Thinking of my mother who used to tell us she found us under a cabbage leaf. 💕
“A morning glory at my window satisfies me more than the metaphysics of books.” — Walt Whitman
While the others went hiking, or worked, I spied this shed near a rail trail in Mabou. A gentleman pulled in named Don Beaton to see what I was up to. He was glad I had included the shed in my sketch. Apparently, it was his father John’s and had been restored by John’s son’s and Paul Rankin. He corrected my pronunciation of Mabou (the accent is on the first syllable) and made sure I knew it was a boat shed not just a shed. We exchanged names and I told him where I was from. I thanked him for the story and promised I would get it right. I think I did.
It’s always a bit of a challenge to find time to sketch when you’re traveling with friends. After a couple of stops we settled here on a slightly more popular beach. I hung back with my pencil and sketchbook while they wandered to the water and in about 20 minutes captured the essence of the rock formation the beach is named after. Happy to get a sketch in for the day,
Just putting the finishing touches on this work in progress while taking a class in Ron Hayes studio (The ArtCan Gallery). It’s a self portrait of sorts. I’m standing on the last remaining wall of the original O’Sullivan Castle in Ireland with mixed feelings. An ancestral home, Dunboy Castle was lost to the English during a brief battle on December 24, 1601. Learning about it was a reconnection to the roots of my family’s past that we had lost. Was it reverence, quiet awe, or a sense of completion I felt? Hard to know. Though I’d only found out about it, on some deeper level, it felt like I was home.
Harbourville is a sheltered fishing village on the Bay of Fundy. There are several cottages, boats, and wharves begging to be painted. But, for some reason, Susan and I turned our attention to the beach and the cliffs that line the shore. The rolling waves were soothing and the temperature when we arrived was 15 degrees. Not the 26 (feels-like-36) sauna back home. Cool but not cold. The mist came and went while we painted surrounding the shapes of driftwood left at high tide, And, while I faced the same challenges I always do, I had some measure of success with the waves and other bits, and I’m pleased to say my new easel worked perfectly. 😁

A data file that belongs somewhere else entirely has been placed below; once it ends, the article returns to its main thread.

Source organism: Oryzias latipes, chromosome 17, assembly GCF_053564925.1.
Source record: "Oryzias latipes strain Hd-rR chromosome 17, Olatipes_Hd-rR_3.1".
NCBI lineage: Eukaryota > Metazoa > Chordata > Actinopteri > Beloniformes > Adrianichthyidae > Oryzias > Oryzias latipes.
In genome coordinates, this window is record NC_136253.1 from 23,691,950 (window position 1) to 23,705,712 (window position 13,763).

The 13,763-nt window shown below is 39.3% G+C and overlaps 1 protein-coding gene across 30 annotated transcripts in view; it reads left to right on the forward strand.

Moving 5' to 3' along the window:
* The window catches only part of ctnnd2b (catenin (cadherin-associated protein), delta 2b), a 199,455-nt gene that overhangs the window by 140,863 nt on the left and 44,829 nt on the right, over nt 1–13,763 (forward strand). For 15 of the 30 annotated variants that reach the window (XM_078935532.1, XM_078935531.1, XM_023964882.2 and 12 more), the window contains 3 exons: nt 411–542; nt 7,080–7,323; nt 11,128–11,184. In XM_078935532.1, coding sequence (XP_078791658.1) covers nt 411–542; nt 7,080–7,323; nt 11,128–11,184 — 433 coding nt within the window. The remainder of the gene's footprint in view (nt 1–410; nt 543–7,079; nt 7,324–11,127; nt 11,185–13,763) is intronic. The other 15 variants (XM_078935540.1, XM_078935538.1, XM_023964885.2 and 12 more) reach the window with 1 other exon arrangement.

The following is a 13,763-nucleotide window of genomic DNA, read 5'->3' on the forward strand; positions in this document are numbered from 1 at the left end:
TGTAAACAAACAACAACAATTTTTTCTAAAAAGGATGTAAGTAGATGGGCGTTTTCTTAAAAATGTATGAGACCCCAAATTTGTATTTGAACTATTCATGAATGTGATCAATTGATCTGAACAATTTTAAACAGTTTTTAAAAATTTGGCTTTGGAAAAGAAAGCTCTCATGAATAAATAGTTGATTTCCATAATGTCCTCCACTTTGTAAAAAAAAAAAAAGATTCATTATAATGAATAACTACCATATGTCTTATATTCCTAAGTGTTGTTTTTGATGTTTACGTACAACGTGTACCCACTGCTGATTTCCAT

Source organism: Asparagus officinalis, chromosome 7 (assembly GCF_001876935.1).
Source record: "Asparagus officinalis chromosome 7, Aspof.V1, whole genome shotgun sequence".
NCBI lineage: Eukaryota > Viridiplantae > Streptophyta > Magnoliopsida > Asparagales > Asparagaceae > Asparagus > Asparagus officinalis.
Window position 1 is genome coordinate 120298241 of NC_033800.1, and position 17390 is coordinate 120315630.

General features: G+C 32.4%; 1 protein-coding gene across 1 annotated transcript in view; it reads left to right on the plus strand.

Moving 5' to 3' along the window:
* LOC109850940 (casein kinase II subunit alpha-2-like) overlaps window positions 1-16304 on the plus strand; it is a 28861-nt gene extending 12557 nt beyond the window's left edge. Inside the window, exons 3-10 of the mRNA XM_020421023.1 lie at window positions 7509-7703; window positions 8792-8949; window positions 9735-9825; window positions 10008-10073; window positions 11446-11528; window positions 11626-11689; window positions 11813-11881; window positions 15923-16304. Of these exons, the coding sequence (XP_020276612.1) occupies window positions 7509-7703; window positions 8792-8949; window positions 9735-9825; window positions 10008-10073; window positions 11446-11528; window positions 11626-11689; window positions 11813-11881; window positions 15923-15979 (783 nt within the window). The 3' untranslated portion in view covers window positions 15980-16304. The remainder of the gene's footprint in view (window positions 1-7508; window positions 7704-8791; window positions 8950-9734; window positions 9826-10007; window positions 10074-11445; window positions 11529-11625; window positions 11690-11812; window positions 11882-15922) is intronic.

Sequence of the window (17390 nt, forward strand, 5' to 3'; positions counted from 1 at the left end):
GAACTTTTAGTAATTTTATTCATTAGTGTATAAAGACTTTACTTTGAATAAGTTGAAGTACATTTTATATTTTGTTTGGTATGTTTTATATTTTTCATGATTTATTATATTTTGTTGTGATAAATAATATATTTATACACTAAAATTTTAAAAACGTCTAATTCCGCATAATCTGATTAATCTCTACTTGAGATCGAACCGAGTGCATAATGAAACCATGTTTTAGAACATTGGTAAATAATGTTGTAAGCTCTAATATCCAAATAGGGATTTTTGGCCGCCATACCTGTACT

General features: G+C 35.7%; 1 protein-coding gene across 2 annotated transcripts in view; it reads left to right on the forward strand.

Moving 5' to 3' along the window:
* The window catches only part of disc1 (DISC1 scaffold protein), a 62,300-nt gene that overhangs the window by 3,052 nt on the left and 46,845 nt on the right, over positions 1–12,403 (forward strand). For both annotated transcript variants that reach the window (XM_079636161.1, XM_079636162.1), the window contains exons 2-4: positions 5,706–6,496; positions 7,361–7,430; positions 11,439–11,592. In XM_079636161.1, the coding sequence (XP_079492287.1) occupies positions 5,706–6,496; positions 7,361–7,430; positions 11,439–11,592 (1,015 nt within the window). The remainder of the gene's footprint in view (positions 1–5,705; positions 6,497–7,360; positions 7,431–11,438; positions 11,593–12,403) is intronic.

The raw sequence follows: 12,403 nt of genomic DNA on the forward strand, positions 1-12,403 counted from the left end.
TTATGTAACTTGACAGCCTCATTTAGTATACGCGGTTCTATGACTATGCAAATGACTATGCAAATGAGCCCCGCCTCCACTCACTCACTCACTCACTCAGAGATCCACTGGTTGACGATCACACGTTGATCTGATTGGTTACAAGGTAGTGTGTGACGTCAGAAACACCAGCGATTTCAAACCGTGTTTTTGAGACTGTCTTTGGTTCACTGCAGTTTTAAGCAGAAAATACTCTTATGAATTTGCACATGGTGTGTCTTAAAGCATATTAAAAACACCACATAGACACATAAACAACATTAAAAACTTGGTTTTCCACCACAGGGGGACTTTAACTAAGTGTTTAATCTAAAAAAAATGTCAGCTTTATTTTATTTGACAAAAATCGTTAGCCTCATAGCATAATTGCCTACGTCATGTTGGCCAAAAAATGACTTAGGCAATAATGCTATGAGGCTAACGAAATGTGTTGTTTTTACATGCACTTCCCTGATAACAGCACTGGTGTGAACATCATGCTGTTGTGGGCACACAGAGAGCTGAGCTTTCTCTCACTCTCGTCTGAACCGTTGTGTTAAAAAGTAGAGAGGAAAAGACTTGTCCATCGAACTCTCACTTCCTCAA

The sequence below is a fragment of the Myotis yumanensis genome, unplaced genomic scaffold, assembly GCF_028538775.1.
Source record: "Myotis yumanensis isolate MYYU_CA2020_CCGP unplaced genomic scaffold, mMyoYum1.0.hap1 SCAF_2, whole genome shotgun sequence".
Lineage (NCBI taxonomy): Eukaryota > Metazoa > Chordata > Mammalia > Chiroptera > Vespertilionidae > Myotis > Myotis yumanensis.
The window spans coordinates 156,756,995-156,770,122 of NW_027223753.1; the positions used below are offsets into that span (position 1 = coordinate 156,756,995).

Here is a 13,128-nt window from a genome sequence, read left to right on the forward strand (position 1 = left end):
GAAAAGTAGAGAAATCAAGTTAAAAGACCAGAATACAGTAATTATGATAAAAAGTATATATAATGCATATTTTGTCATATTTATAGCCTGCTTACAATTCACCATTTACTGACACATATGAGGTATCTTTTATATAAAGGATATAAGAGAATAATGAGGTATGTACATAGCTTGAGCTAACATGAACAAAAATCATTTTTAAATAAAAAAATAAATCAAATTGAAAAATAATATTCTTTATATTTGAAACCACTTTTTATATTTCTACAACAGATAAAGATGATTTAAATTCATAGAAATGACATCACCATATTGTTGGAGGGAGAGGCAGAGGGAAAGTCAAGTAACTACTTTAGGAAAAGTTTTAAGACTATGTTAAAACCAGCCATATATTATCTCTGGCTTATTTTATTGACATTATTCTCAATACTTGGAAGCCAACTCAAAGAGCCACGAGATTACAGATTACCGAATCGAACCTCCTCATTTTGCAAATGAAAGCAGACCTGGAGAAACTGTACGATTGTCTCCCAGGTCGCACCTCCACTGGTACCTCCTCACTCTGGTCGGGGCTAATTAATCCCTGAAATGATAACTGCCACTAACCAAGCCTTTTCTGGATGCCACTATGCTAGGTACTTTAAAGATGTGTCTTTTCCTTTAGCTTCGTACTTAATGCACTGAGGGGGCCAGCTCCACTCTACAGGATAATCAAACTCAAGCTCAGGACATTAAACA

I’ve been watching the peonies starting to bloom and had a 20 minute window to sketch them while they were backlit. The results made me wonder. Perhaps I’ve been overthinking flowers.
Sitting on the edge of my deck, Italian Parsley on the left and Sweet Basil on the right. I can’t recall what is planted in the centre pot. A hot day at +27 but sketching practice was short and sweet as the no-see-ums off the salt marsh were biting. Just time enough to hint at some texture, light, and shadow.
I sketched this while sitting at the fire pit yesterday. The plan was to practice a single tree but my brush took up the challenge to race against the fading light. First, the pink hues of the sky, then North Mountain in the background. The tree line at its base followed while reserving white for the estuary. At this point I had to work quickly from background to foreground. The definition in the yard was getting dim and the values were darkening. The trees on the near shore were scrubbed in, and finally, a few strokes suggesting the garden. It was too dark at this point and I could barely see the painting. I packed it in. A quick touch up this morning to keep the soft light of the evening while adding some shadow gives it the definition it needs for a decent sketch.
I would like to say this was done en plein air. The Irises were perfectly backlit, but it only lasted long enough for me to take a reference photo. So, I sketched and painted these with my phone sitting in front of me. There was a lot of squinting. I had some success with letting the paint do it’s own thing. The light came through nicely and that’s really what I was going for, so a good practice in the end.